Nothing is more crucial than an accepting and loving attitude.  I was blessed to have a greater measure of love, acceptance, and gratitude during my labor than I ever do in the course of a normal day.  I wish there were some scientific way to measure and prove what I swear by my own experience: love and gratitude counteract pain.  Even during the toughest parts of labor, I felt a certain positivity and acceptance that kept me from frustration or fear, and greatly lessened my sensitivity to the pain.  I am so thankful for the prayers of everyone who thought of me during my labor, because I am sure it was their faith that lent me such grace.  One day I want to return to that place, where my heart felt so pure and my love so complete, because it brought me joy even in the midst of real travail.  But I still and will always intensely love the people who supported me, prayed for me, and believed in me. 

And I will always be grateful for Peter...


  1. I thought the Renaissance music was perfect too (your descending chromatic scales fit in nicely). I'll definitely be adding some to my playlist next time around.

    This post is so thorough, and covered most of what I did as well. I know some people enjoy a little aromatherapy, especially during stage 2.

    Thank you, Meredith! You were amazing in labor.

  2. Oh my oh my... you Marshall women are amazing. I love you! Thank you Meredith for going into such detail on your methods. I will use some of them next time... that is if I have time to. My most recent birth took 1.5 hours and very intense I could not move. They asked me to roll over onto my back and I couldn't do it on my own even in between contractions. I wish Nonie could be there for me too. I bet she is awesome to have around. My husband actually missed this last labor, and I dearly missed him.

    Also, I was shocked to see one of my dear friends in your picture. She must be one of the apprentices... Elizabeth. I love her. She would have been great to have around as well. We grew up together in Minneapolis and she has always been very into natural things- it doesn't surprise me that she is going to be a midwife. She will make a great one.

    Congratulations on your baby. He is beautiful and reminds me of my own.

  3. I found with my unmedicated births that I didn't want any noise, not even my own. I needed it to be quiet for me to focus on opening up. I found "my green place". Here I could let light in and blow the pain out. deep hula hips going round and round kept my lower back relaxed as much as possible. I did the cayanne pepper as well but found it very foul when I vomited!!! My labors were very short for the unmedicated ones, only 2 hours from ouch to out and it puts my body in shock. My planned water birth lasted all of 2 or three minutes before I was out of that tub and pushing next to the bed!!!! I love the pictures of tiny Peter, I hope he is gaining strength every day. Love you tons!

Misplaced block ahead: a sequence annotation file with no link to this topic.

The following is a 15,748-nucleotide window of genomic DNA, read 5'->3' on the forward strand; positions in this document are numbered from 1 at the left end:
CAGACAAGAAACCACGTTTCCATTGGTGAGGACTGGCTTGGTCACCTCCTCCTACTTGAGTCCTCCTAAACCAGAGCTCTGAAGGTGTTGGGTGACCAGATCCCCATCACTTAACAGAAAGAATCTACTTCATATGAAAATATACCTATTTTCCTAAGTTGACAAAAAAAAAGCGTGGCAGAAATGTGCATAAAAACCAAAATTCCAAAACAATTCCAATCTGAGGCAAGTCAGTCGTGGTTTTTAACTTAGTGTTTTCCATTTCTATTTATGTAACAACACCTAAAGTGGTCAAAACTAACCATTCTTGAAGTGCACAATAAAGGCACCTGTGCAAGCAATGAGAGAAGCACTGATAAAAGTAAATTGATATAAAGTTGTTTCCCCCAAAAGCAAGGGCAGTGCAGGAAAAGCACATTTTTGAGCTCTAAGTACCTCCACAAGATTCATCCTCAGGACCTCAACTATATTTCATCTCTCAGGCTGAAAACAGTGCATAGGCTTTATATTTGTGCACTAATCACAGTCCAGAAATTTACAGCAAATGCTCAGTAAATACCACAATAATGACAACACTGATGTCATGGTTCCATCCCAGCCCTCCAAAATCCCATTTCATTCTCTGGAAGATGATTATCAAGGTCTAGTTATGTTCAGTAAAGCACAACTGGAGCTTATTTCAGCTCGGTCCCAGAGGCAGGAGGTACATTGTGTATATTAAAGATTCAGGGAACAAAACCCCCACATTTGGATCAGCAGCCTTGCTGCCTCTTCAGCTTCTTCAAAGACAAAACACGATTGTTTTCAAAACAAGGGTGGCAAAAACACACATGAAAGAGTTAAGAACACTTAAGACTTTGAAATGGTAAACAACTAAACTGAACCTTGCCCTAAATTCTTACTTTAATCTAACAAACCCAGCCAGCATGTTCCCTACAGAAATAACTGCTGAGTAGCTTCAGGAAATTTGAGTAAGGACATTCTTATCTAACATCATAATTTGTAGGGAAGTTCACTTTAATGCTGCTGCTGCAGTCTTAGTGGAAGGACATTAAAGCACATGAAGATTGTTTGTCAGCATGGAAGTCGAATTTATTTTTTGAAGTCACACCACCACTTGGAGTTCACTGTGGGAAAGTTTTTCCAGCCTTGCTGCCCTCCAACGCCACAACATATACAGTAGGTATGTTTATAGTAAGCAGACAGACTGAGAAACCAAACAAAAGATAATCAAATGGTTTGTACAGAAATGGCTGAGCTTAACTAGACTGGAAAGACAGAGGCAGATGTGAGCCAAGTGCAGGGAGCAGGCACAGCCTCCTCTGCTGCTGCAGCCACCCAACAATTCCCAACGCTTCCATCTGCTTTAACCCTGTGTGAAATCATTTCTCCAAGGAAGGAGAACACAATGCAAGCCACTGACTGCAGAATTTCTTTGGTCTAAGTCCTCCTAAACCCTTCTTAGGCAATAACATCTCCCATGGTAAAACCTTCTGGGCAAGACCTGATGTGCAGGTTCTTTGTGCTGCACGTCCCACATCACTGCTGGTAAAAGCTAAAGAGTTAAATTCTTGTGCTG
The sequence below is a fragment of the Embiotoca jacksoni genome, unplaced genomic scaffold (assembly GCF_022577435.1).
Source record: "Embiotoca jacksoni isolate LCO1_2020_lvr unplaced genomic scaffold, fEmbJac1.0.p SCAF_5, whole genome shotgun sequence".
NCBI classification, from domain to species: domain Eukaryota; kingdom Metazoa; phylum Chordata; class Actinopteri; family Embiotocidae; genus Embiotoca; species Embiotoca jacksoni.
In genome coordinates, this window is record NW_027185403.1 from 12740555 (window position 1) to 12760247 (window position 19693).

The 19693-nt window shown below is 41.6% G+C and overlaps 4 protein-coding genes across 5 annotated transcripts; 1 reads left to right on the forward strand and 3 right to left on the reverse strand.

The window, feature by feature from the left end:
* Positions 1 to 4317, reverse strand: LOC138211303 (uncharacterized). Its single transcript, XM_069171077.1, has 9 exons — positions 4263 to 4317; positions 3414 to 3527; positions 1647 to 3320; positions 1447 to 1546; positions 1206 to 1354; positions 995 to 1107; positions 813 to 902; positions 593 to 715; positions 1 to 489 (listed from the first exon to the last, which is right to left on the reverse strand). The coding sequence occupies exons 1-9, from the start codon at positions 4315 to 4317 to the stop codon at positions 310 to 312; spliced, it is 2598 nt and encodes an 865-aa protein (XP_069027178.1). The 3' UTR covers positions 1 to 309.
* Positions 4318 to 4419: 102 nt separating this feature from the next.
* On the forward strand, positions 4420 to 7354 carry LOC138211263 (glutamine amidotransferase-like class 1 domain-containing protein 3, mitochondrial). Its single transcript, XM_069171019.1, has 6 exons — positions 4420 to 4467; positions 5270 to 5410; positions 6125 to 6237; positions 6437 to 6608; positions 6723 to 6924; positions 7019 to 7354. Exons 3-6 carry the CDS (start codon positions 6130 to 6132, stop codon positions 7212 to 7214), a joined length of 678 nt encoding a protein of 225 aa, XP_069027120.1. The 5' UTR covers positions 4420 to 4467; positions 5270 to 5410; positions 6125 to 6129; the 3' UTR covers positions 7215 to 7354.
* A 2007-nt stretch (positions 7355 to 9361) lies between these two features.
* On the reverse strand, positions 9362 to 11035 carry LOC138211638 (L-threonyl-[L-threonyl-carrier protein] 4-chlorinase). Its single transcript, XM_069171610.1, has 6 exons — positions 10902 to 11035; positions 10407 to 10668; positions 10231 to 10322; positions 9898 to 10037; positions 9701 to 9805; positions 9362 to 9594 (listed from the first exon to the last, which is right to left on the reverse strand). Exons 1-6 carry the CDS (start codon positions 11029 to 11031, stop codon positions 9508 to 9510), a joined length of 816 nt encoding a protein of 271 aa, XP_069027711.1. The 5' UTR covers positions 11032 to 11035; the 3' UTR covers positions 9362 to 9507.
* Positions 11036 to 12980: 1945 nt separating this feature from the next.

4. What a lovely post! Thank you so much for sharing, Meredith. It is so fascinating to me how different women need different things while in labor. Labor was such a whole-body sensory experience to me I didn't want to be touched at all. I made a lot of open mouth vowel sounds, though. I wish I'd been more in the frame of mind to turn it into singing :) That's so lovely.

    I would really love trying some music for my next labor, as well.

  5. I had a hard time commenting last time I tried so I hope it works this time! Anyway, thanks for taking the time to write down all your helps for this labor and birth. I was praying for you the whole time. Peter is just beautiful and I can't wait to meet him. I have been praying for both of you, for your continual recovery and transition into this new beautiful phase! You are such a lovely person.

  6. Finally, a chance to look at my girls Daily Legacy. All of your posts evoke my love and admiration, and none more than this one. You have each looked deeply for the best ways to do all the good things. Childbirth being the best one of all. How blessed we have been as women in these latter days to bring children into homes that love and value them and the Father in Heaven that sent them. I am so grateful he sent you to me.

    Meredith, thank you for every little thing you wrote here; both the practical and the spiritual. That little bundle of love, Peter Marshall Nelson is an inspiring little soul. You are a diligent, thankful, cheerful, faithful, mother.

  7. Beautiful! Thanks for the tips!